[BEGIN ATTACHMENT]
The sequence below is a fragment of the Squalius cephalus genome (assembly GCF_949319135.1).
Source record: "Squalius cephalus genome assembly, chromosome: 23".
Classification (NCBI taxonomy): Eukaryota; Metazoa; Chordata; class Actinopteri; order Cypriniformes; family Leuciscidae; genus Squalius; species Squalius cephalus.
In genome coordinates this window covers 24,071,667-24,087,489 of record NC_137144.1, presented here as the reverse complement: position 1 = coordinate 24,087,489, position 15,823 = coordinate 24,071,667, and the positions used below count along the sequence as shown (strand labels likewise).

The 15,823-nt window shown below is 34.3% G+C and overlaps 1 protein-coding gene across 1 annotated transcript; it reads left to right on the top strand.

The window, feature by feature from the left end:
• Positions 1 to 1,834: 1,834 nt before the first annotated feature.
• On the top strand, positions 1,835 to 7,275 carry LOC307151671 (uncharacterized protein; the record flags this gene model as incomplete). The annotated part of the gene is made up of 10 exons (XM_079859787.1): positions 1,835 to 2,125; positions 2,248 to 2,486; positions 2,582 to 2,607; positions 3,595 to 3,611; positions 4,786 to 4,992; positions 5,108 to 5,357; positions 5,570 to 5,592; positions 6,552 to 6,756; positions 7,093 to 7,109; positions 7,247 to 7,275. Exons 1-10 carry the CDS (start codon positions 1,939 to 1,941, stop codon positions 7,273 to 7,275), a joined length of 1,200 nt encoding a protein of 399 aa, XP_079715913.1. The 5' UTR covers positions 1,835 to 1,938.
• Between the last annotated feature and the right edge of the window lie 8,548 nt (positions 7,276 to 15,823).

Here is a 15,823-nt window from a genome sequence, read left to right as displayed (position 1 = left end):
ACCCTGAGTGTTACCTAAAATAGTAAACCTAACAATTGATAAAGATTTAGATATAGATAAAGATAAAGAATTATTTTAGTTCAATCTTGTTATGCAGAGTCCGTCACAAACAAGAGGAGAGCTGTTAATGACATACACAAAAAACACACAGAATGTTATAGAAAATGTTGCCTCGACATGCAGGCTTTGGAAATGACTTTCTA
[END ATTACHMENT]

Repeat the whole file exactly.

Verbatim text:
The sequence below is a fragment of the Squalius cephalus genome (assembly GCF_949319135.1).
Source record: "Squalius cephalus genome assembly, chromosome: 23".
Classification (NCBI taxonomy): Eukaryota; Metazoa; Chordata; class Actinopteri; order Cypriniformes; family Leuciscidae; genus Squalius; species Squalius cephalus.
In genome coordinates this window covers 24,071,667-24,087,489 of record NC_137144.1, presented here as the reverse complement: position 1 = coordinate 24,087,489, position 15,823 = coordinate 24,071,667, and the positions used below count along the sequence as shown (strand labels likewise).

The 15,823-nt window shown below is 34.3% G+C and overlaps 1 protein-coding gene across 1 annotated transcript; it reads left to right on the top strand.

The window, feature by feature from the left end:
• Positions 1 to 1,834: 1,834 nt before the first annotated feature.
• On the top strand, positions 1,835 to 7,275 carry LOC307151671 (uncharacterized protein; the record flags this gene model as incomplete). The annotated part of the gene is made up of 10 exons (XM_079859787.1): positions 1,835 to 2,125; positions 2,248 to 2,486; positions 2,582 to 2,607; positions 3,595 to 3,611; positions 4,786 to 4,992; positions 5,108 to 5,357; positions 5,570 to 5,592; positions 6,552 to 6,756; positions 7,093 to 7,109; positions 7,247 to 7,275. Exons 1-10 carry the CDS (start codon positions 1,939 to 1,941, stop codon positions 7,273 to 7,275), a joined length of 1,200 nt encoding a protein of 399 aa, XP_079715913.1. The 5' UTR covers positions 1,835 to 1,938.
• Between the last annotated feature and the right edge of the window lie 8,548 nt (positions 7,276 to 15,823).

Here is a 15,823-nt window from a genome sequence, read left to right as displayed (position 1 = left end):
ACCCTGAGTGTTACCTAAAATAGTAAACCTAACAATTGATAAAGATTTAGATATAGATAAAGATAAAGAATTATTTTAGTTCAATCTTGTTATGCAGAGTCCGTCACAAACAAGAGGAGAGCTGTTAATGACATACACAAAAAACACACAGAATGTTATAGAAAATGTTGCCTCGACATGCAGGCTTTGGAAATGACTTTCTA